Almost 50% of all households approaching the Council for housing assistance have been issued with a Section 21 Notice to leave their private rented sector properties by the landlord; this reflects the same situation in the private rented sector nationally.
This demonstrates there is a clear need for more one bedroom flats to be built across the district.
As much as the efforts of the Council are welcome in assisting people while they are homeless, or threatened with homelessness, the council unfortunately do not help themselves.
The payment to supplier data shows they have paid monies to house the following companies in Bed & Breakfast accommodation, when there is no clear need for them to be there.
Crook security are a local based company who offer security solutions for your home, office, building site and vehicles. And Savants Restructing Ltd are a group of consultants who offer such services as Insolvency, Business Restructuring and Pension Advisory Services, amongst other things. Why either of these companies need to be housed in Bed & Breakfast by Folkestone & Hythe District Council, is a mystery.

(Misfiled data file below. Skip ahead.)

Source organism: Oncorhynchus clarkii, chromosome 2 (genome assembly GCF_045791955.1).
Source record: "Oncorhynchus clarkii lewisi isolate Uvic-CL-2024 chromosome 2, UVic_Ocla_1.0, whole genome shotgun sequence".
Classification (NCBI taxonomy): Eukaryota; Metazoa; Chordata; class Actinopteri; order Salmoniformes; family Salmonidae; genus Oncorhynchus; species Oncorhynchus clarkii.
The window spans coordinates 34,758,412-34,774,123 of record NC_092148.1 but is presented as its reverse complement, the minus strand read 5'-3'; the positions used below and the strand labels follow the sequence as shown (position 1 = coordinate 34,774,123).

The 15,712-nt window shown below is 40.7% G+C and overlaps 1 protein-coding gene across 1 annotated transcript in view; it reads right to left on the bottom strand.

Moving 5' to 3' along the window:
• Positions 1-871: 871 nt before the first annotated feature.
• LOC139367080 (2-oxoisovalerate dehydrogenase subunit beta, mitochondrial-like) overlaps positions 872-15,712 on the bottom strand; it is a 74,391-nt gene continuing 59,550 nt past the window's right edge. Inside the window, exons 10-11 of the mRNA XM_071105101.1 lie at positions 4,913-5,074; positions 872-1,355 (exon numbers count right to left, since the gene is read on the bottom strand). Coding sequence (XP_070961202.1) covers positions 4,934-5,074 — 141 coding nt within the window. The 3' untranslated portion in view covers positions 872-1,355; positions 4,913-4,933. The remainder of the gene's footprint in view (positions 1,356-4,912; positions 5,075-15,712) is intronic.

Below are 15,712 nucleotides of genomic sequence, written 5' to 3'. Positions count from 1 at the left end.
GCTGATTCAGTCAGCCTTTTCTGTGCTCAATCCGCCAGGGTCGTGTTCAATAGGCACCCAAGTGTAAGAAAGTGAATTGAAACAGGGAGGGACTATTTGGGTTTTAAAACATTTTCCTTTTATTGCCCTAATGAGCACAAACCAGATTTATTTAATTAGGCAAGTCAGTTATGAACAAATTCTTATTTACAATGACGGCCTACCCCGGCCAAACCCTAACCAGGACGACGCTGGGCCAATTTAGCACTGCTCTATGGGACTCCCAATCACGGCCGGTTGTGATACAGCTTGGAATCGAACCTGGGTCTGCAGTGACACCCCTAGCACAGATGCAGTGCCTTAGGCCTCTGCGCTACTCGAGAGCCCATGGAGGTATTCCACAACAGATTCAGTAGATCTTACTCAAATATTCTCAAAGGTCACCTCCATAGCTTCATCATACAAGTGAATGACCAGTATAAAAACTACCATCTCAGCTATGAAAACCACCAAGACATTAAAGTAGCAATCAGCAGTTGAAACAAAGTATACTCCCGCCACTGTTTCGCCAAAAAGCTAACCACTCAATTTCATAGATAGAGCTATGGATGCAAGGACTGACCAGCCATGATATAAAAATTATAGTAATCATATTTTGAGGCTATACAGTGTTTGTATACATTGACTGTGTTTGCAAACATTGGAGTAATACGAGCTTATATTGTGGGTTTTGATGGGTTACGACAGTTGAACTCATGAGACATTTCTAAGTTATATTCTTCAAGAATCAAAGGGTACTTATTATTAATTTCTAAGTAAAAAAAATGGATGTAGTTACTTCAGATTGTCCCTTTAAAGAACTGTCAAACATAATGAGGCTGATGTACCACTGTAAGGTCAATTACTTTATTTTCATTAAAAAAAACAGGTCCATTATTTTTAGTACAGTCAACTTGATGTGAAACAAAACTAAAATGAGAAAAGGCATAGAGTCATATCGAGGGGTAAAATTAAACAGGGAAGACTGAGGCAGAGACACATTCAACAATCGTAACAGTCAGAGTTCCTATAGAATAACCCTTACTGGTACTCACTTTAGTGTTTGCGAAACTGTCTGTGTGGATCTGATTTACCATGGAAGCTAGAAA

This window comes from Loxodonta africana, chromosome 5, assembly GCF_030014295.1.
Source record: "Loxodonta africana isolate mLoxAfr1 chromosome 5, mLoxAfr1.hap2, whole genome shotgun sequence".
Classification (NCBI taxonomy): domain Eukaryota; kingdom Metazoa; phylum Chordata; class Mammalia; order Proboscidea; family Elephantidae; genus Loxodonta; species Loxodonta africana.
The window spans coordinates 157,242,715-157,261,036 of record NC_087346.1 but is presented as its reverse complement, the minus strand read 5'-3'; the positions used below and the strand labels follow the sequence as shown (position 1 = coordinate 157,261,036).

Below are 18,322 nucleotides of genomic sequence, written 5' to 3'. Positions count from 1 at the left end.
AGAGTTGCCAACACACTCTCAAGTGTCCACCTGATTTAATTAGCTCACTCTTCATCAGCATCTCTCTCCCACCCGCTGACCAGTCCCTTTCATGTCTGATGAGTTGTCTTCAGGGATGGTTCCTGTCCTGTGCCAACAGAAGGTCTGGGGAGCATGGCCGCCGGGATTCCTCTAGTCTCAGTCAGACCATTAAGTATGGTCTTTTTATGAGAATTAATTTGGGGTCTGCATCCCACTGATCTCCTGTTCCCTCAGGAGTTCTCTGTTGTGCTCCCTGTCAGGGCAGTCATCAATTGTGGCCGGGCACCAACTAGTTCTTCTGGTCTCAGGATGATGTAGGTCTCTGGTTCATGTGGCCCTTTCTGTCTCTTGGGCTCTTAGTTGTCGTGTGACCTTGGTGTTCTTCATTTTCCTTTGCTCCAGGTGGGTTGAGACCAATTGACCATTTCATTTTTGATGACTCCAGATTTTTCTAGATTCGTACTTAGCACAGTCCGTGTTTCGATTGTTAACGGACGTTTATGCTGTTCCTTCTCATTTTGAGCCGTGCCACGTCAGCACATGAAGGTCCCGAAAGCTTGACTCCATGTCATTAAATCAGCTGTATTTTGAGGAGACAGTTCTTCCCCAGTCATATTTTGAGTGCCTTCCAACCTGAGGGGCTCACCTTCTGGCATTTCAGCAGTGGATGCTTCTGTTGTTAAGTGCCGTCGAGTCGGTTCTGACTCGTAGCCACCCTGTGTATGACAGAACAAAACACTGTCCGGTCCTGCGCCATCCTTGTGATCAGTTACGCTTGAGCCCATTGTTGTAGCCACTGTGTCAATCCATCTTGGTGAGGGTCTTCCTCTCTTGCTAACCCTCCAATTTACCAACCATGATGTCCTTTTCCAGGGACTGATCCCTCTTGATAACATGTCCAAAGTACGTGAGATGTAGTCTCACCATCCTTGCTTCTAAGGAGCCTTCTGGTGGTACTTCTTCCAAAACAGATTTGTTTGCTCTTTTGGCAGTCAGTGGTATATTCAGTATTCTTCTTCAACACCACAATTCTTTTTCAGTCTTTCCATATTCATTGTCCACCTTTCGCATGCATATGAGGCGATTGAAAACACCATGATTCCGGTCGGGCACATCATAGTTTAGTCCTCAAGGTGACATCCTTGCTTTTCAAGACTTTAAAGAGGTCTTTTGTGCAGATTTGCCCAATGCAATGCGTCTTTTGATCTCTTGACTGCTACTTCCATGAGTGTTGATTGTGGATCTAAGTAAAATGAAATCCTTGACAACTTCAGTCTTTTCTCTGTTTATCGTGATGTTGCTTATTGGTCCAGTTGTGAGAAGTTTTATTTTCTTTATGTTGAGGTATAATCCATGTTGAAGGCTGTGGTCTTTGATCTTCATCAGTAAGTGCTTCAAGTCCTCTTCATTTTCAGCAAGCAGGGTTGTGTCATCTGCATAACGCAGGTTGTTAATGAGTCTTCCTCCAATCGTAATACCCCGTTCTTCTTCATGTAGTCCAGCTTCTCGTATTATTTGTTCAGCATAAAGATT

As for housing Rail Travel in B&B, answers on a postcards for that one.
The council continue to pay NowMedical during the covid-19 crisis. We estimate they have paid them for approx 70 assessments during the covid crisis.
NowMedical charges £35 plus VAT for a basic report on whether someone is medically vulnerable enough to get long-term support to prevent or alleviate their homelessness. In most cases, this is produced solely on the basis of the council’s paperwork; NowMedical doctors rarely meet the person involved, and do not regularly access their full medical records or talk to their GP. On its website, NowMedical says that it can turn reports around in a single day.
So overall, the Council are beginning to seriously address the homelessness issue across our district. They are seriously moving in the right direction, aided by some excellent organisations such as the Rainbow Centre, The Salvation Army and many many others. Thank you for all your efforts. And congratulations once again to the officers and Cllrs who continue to ensure the homeless in our district are NOT forgotten.
The Shepway Vox Team
Dissent is NOT a Crime